I am totally out of the loop in that I've never bought a Mac Pro ever since Apple went Intel, the last PowerMac I had was a G4 (I'm carbon dating myself here ;)), my G3 and G4 powermacs never cared about different size DIMMS, I'd happily run 64 MB (not GB...) and 128 MB and 256 MB together...


The following is not based on knowledge of the specific architecture of the Mac Pro, but general computer knowledge. Disclaimer over.

These CPUs support hex-channel memory. This means that the CPU will have six channels of communication to the memory. This can only be achieved if 6 or 12 slots are populated, so the CPU has either 1 or 2 DIMMs per communication channel. If 4 or 8 are populated it'll run in quad-channel mode.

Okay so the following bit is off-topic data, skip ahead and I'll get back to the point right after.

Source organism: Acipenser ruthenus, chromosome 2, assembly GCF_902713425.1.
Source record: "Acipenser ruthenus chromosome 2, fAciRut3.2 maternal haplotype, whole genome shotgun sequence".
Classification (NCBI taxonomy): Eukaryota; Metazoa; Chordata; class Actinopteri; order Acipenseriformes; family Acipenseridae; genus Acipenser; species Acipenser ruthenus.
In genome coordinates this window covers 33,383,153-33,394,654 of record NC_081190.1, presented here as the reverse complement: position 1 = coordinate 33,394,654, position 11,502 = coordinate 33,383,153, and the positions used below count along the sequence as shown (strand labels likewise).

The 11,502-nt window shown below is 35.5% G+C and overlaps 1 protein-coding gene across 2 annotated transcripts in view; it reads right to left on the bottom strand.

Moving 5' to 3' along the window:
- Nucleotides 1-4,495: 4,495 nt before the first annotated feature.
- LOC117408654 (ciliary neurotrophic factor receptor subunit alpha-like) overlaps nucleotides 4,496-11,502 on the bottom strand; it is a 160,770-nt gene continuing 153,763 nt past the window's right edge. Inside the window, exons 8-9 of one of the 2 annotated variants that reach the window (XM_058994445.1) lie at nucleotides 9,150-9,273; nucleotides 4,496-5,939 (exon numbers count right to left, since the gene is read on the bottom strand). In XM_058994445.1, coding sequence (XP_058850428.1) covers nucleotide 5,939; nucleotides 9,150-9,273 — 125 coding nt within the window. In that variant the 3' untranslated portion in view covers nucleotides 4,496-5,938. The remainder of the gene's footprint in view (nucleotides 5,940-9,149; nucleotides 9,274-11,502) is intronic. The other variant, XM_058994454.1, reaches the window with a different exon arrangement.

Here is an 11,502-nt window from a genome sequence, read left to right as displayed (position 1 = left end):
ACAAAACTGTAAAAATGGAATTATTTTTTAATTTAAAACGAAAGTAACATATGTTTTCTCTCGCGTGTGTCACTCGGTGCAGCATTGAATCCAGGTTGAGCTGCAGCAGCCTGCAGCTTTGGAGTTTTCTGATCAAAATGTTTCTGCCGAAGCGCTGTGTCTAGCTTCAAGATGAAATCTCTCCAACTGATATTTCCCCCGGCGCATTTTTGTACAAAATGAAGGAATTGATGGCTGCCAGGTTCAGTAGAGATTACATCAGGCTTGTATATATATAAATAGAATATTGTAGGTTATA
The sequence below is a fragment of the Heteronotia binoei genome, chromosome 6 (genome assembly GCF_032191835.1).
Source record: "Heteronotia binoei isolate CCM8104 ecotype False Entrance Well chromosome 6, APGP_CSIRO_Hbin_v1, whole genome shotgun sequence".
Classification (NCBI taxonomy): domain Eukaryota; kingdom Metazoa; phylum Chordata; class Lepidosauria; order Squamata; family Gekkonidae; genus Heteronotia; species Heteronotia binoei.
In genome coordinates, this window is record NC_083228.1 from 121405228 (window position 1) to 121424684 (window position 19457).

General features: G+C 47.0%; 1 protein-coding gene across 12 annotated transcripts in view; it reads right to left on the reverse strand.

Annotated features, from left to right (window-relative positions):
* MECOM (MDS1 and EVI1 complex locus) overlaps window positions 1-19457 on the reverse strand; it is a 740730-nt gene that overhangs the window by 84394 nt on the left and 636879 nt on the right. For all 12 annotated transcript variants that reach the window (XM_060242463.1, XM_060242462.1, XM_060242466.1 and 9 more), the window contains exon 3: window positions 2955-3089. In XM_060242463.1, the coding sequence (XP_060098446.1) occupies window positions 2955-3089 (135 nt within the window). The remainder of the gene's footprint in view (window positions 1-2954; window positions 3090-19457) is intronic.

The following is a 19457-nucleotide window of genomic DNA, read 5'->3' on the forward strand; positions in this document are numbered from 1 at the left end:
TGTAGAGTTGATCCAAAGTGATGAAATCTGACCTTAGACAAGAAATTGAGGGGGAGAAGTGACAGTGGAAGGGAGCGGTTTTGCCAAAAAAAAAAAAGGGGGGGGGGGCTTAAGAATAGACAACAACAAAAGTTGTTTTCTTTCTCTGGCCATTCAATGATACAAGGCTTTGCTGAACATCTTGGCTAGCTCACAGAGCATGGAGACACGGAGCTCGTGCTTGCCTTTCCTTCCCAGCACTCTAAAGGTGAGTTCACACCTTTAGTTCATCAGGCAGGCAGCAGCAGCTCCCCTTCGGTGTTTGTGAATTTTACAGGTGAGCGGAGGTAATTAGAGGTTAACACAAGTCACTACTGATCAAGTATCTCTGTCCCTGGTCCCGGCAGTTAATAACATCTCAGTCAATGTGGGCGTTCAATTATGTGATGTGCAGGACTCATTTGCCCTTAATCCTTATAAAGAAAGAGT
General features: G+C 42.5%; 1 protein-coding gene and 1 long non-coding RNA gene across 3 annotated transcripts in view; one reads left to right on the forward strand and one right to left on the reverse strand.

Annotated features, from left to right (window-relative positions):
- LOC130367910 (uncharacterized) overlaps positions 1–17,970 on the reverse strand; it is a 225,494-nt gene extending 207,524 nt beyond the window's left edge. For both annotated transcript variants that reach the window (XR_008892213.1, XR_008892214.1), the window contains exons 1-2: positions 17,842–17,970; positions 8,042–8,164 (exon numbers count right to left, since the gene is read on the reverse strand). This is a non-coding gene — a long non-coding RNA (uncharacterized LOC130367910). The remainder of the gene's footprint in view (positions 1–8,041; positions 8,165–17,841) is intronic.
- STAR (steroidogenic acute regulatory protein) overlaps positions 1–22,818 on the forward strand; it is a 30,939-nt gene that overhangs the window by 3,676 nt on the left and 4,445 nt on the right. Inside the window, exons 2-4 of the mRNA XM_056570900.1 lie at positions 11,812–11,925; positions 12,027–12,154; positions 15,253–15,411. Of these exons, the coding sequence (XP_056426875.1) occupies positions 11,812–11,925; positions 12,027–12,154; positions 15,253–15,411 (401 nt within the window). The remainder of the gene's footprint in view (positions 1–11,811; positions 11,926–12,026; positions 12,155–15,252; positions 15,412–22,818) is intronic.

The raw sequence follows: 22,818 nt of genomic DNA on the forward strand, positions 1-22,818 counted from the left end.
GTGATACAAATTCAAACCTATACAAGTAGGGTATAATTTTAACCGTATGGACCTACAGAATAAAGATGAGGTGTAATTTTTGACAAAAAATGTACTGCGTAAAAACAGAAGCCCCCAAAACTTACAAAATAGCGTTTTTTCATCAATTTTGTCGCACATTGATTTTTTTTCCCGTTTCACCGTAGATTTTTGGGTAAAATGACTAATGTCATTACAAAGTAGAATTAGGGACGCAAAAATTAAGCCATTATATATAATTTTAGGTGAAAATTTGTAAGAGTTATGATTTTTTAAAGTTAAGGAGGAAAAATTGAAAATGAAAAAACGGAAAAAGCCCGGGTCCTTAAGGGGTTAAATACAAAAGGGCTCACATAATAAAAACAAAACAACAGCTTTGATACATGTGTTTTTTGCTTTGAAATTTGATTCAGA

Let's pretend we populate 8 slots with 64GB sticks, and 4 with 8GB sticks. If we put 1GB of data in each DIMM and try and access all that data, all at once, this will actually be faster than if we had only the 8 64GB DIMMs, since we can access the 1GB of data on 6 DIMMs simultaneously, versus putting the same amount of data on only 4 communication lines.
However, if we load up all the memory modules to the brim, the larger memory modules will obviously be used much more than the smaller modules when accessing all the data, since they just hold a larger percentage of it. This means the communication lines will be used unevenly and it won't scale the speed of communication as well. It in most any situation won't be slower than the case with only the 8, should in fact be faster, but not as fast as fully spreading the load across all 6 channels with evenly sized modules.